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Biol Psychiatry. 2004 Oct 1;56(7):516-21.

Functional differences among those high and low on a trait measure of psychopathy.

Author information

  • 1Department of Psychological and Brain Sciences, Dartmouth College, Hanover, New Hampshire 03755, USA. heather.l.gordon@alum.dartmouth.org

Abstract

BACKGROUND:

It has been established that individuals who score high on measures of psychopathy demonstrate difficulty when performing tasks requiring the interpretation of other's emotional states. The aim of this study was to elucidate the relation of emotion and cognition to individual differences on a standard psychopathy personality inventory (PPI) among a nonpsychiatric population.

METHODS:

Twenty participants completed the PPI. Following survey completion, a mean split of their scores on the emotional-interpersonal factor was performed, and participants were placed into a high or low group. Functional magnetic resonance imaging data were collected while participants performed a recognition task that required attention be given to either the affect or identity of target stimuli.

RESULTS:

No significant behavioral differences were found. In response to the affect recognition task, significant differences between high- and low-scoring subjects were observed in several subregions of the frontal cortex, as well as the amygdala. No significant differences were found between the groups in response to the identity recognition condition.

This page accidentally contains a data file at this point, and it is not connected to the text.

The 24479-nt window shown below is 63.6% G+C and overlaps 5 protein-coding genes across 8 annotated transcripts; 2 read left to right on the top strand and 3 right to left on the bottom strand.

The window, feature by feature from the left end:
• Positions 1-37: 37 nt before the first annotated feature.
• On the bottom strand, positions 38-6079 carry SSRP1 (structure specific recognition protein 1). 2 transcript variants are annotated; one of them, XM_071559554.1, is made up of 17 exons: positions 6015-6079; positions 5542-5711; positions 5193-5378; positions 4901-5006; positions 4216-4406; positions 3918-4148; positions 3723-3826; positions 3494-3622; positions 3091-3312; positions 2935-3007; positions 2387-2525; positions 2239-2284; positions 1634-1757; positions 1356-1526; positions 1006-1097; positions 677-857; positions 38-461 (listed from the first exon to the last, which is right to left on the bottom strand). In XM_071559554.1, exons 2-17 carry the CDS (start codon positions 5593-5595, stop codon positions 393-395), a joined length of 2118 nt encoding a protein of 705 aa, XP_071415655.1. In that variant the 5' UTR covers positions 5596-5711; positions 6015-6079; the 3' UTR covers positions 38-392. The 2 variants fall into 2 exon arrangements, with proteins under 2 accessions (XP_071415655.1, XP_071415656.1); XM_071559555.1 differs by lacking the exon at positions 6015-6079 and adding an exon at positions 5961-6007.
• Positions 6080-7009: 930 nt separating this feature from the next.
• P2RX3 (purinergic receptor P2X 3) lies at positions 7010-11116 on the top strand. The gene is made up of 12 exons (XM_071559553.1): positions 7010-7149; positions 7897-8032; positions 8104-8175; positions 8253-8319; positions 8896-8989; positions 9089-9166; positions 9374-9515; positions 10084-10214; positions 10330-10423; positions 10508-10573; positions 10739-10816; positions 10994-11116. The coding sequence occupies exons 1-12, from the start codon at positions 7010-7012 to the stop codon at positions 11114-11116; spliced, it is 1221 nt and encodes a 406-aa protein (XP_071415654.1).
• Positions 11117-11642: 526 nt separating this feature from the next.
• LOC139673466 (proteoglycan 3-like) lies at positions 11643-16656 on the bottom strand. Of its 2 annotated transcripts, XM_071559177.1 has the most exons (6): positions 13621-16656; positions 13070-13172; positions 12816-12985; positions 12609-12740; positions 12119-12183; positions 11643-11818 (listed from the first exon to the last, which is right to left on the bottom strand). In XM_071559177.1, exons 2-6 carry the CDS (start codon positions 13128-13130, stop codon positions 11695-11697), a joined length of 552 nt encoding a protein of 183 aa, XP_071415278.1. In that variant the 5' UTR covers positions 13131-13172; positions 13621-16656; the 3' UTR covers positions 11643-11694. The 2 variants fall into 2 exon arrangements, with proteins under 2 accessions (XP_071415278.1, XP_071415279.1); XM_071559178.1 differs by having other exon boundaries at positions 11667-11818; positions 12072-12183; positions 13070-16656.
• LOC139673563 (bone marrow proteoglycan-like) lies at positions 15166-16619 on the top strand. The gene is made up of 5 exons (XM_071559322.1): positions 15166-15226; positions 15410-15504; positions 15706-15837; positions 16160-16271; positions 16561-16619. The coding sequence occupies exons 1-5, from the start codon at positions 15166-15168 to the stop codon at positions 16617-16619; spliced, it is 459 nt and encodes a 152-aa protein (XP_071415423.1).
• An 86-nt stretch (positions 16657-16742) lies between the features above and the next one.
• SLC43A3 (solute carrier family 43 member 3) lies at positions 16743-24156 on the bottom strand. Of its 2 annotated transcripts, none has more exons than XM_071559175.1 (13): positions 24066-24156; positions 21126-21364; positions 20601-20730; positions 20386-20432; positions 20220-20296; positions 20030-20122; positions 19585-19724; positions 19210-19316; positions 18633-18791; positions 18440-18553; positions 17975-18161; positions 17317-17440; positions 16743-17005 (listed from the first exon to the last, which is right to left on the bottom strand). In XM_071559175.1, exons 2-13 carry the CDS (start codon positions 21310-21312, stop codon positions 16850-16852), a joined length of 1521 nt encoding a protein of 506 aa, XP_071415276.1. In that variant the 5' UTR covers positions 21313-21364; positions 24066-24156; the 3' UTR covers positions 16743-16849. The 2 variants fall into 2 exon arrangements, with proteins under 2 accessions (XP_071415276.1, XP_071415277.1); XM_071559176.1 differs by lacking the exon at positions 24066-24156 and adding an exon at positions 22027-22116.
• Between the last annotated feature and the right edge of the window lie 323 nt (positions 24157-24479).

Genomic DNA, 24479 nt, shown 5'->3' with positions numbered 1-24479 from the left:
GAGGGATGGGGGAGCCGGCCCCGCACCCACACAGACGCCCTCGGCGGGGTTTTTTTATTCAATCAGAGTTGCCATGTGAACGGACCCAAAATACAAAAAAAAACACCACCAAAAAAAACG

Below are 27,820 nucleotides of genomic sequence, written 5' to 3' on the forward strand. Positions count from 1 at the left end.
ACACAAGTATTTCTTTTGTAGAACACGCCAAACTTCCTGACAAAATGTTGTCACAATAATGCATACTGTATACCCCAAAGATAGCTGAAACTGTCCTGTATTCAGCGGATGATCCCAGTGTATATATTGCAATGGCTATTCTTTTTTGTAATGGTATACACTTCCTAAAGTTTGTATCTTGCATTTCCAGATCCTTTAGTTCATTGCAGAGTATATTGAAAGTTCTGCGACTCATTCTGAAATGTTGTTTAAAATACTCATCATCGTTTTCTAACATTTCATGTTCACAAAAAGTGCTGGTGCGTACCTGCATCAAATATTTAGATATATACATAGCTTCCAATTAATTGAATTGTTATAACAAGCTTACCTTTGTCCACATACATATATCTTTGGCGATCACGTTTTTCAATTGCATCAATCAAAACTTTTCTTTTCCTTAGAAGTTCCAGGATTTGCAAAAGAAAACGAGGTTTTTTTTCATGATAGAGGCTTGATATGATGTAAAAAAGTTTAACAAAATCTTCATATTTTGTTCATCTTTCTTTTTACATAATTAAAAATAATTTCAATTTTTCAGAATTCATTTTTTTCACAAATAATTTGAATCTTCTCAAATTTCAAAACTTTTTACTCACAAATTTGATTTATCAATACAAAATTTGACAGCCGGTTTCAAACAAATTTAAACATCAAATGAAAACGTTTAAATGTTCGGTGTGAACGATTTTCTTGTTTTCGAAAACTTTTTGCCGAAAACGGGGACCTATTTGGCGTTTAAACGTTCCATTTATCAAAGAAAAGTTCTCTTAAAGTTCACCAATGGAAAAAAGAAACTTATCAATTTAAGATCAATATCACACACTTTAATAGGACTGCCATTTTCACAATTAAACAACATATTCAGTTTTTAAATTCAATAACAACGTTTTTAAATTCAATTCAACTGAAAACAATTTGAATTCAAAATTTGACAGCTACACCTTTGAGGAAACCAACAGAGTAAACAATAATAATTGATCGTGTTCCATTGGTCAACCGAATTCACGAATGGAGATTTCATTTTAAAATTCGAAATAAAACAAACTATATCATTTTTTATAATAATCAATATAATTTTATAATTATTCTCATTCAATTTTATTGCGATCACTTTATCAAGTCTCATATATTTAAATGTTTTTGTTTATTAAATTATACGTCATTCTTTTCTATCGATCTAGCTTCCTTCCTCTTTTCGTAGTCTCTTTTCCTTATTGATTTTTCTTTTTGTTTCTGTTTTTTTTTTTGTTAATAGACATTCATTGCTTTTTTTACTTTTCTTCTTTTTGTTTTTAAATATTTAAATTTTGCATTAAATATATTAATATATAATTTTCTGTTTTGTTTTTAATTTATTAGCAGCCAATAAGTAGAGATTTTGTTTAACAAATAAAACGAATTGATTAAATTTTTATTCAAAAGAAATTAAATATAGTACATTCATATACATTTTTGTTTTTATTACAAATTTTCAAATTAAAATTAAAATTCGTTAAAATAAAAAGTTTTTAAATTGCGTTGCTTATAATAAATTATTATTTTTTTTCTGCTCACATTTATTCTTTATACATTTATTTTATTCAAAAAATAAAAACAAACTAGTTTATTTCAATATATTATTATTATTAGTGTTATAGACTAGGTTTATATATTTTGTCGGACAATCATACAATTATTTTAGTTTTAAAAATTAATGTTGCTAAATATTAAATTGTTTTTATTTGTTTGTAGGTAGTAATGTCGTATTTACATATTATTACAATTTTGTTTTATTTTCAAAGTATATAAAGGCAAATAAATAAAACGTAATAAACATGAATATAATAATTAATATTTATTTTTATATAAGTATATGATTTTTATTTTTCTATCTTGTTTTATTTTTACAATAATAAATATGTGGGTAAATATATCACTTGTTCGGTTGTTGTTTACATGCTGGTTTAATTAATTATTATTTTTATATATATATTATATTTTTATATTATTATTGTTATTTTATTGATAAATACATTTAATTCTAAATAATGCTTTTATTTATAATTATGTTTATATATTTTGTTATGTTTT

CONCLUSIONS:

Results indicate that participants scoring high on the PPI, although not behaviorally distinct, demonstrate a significantly different pattern of neural activity (as measured by blood oxygen level-dependent contrast)in response to tasks that require affective processing. The results suggest a unique neural signature associated with personality differences in a nonpsychiatric population.

PMID:
15450788
[PubMed - indexed for MEDLINE]
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